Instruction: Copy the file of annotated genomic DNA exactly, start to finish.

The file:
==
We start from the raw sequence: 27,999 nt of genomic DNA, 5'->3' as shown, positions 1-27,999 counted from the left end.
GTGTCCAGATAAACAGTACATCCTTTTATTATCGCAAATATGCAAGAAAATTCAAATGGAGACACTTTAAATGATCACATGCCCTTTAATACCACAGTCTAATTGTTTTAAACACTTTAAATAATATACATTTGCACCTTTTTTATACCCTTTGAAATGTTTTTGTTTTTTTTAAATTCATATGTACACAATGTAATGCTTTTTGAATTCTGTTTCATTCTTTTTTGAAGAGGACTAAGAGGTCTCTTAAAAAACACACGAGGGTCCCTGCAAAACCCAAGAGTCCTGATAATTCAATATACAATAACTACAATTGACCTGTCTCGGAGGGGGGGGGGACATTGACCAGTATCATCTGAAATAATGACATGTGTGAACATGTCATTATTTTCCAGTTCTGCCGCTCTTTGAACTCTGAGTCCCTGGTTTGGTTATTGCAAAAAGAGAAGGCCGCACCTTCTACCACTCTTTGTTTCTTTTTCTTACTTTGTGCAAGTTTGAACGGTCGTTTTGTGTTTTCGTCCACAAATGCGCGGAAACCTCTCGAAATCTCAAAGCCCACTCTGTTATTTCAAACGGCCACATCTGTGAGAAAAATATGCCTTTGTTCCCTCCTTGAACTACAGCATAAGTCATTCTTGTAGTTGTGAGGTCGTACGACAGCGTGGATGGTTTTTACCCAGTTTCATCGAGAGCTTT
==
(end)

We start from the raw sequence: 27,999 nt of genomic DNA, 5'->3' as shown, positions 1-27,999 counted from the left end.
GTGTCCAGATAAACAGTACATCCTTTTATTATCGCAAATATGCAAGAAAATTCAAATGGAGACACTTTAAATGATCACATGCCCTTTAATACCACAGTCTAATTGTTTTAAACACTTTAAATAATATACATTTGCACCTTTTTTATACCCTTTGAAATGTTTTTGTTTTTTTTAAATTCATATGTACACAATGTAATGCTTTTTGAATTCTGTTTCATTCTTTTTTGAAGAGGACTAAGAGGTCTCTTAAAAAACACACGAGGGTCCCTGCAAAACCCAAGAGTCCTGATAATTCAATATACAATAACTACAATTGACCTGTCTCGGAGGGGGGGGGGACATTGACCAGTATCATCTGAAATAATGACATGTGTGAACATGTCATTATTTTCCAGTTCTGCCGCTCTTTGAACTCTGAGTCCCTGGTTTGGTTATTGCAAAAAGAGAAGGCCGCACCTTCTACCACTCTTTGTTTCTTTTTCTTACTTTGTGCAAGTTTGAACGGTCGTTTTGTGTTTTCGTCCACAAATGCGCGGAAACCTCTCGAAATCTCAAAGCCCACTCTGTTATTTCAAACGGCCACATCTGTGAGAAAAATATGCCTTTGTTCCCTCCTTGAACTACAGCATAAGTCATTCTTGTAGTTGTGAGGTCGTACGACAGCGTGGATGGTTTTTACCCAGTTTCATCGAGAGCTTT